The word is out. Unmanned aerial vehicles (UAVs) have a bright future in agriculture. Although the concept is still in the infancy stage for the farming sector, it hasn’t stopped countless contenders outside of ag from attempting to capitalize on interest among farmers and agribusinesses.
“It is really a time for a buyer to beware!” says Rory Paul, Volt Aerial Robotics. “We have seen a number of companies enter the market with essentially high-priced, hobby-grade products trying to exploit the potential in the ag sector. Some of the products are good, but there are others that are really not suited for agricultural use. You need to do your homework and not be beguiled by the shiny toys.”
A new flight path
Raised on a farm near Noblesville, Indiana, a career in ag wasn’t originally on Aaron Sheller’s radar. When his father unexpectedly passed away, the then Purdue University student was faced with a decision.
“My plan was to be a lawyer or a certified public accountant – not a farmer,” recalls Sheller.
A conversation with a local farmer shortly after his father’s death made him rethink his path. “My dad’s best friend and I were standing down at the grain bin, and he said, ‘Aaron, you’re never going to get rich being a farmer. You’re going to get by.
But you do get to feed the world.’ It was better than any pep talk I had ever had in my life,” recalls Sheller.
That vision of feeding the world also ignited a business that began as an exploration of the capabilities of drone technology.
“Matt Minnes, an agronomic adviser, and I were honestly just developing a drone to utilize ourselves,” Sheller says. “It was amazing what we were able to capture. We saw nitrogen deficiency before the naked eye could see it. We were able to see corn borer feeding in the field without actually going into the field.”
The drone gave Sheller a whole new perspective on his farming practices.
“We’re seeing problems surface we didn’t even know we had,” he says. “It’s changed the way I farm. My number one priority is farming, but if a drone has changed the way I farm, we’re going to take it to market.
“We need to use drone technology not only for our own profitability and understanding about what our crops are doing but also so we can raise more food to feed a growing population,” he says.
A tool, not a toy
Precision Drone, which Sheller founded with Minnes, officially took flight in the summer of 2013.
As a farmer, Sheller believes that the UAV has to be built in such a way that a fellowfarmercanappreciateand can utilize the technology.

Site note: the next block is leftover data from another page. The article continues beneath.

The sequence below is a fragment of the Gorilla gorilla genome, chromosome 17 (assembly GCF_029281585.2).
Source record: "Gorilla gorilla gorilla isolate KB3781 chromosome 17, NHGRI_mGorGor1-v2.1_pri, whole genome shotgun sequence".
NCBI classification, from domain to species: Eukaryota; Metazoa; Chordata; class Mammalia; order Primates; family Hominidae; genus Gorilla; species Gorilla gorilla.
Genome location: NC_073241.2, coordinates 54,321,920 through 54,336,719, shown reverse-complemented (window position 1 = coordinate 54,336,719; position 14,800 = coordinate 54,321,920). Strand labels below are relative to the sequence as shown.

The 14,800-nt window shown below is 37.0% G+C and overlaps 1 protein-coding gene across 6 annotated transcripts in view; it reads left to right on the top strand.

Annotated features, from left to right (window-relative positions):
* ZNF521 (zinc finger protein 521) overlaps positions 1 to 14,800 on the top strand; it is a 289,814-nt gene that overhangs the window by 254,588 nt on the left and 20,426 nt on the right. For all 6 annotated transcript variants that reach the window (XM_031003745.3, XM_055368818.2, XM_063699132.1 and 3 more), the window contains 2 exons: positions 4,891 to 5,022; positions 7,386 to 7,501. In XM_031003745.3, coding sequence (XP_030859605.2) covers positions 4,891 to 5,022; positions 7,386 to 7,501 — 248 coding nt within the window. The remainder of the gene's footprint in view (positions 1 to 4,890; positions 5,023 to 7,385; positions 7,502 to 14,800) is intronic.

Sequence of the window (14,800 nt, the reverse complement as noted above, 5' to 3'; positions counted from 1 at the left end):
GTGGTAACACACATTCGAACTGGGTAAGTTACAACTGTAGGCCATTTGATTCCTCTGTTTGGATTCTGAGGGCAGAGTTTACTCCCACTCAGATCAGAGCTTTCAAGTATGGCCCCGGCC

“Everybody in the drone world who isn’t a farmer, acts like this is no big deal to operate,” he says. “We’ve crashed it; we’ve broken it; we’ve fixed it. It’s all part of understanding what these devices are capable of.”
To that end, the pair wanted to develop a product that not only was scout-ready right out of the package, but also had a solid support system to assist with questions as well as replacement parts. What that means is their helicopter-style drones, the PaceSetter and Scout, are fully assembled upon arrival and are available through a dealer network.
“I don’t want to scare people, but it can crash,” Sheller says. “It’s not expensive to fix if you have the right service department and dealer network.”
To date, Indiana dealerships Reynolds Farm Equipment and Drago Indiana have signed on as well as Hutson, Inc. in Kentucky. “We’re actively looking to grow our dealer network,” says Sheller.
The models incorporate the duo’s own blend of technology already available on the market, including Precision Vision.
“The naked eye can’t see true differences in crop health. With Precision Vision, which is a composite video overlay system that shows crop health, you can see plant-to-plant differences in photosynthesis efficiency. It allows you to make same-day decisions about the health of your crops,” he explains.
The PaceSetter ($17,500) comes complete with a controller, Precision Vision, auto pilot, command center, live feed and monitor, dual battery charger, six batteries, two 16 GB micro SD memory cards, and a protective case.
“The Scout, which sells for $7,500, includes everything in the PaceSetter kit except for auto pilot and crop health imaging. It just has live feed,” notes Sheller. “Both models can cover about 160 acres in 10 minutes.”
Because this is uncharted territory for many farmers, both Paul and Sheller recommend determining your end goal before making an investment.
“If you are interested in using a UAV, you need to understand your application and work backwards from that to see if an unmanned system can solve your problem,” says Paul.
Sheller adds, “Be certain the drone can do what you want it to do. Once you figure that out, look to a trusted source, like your machinery dealer or technology adviser, for guidance. When you decide to purchase, look to a reputable dealer who can provide service – whether it be analyzing data or providing support.
“We’re just at the beginning of this. It’s like any other technology – it’s going to change rapidly,” Sheller says.
(Source – http://www.agriculture.com/farm-management/future/is-a-drone-in-your-farms-future_566-ar41120)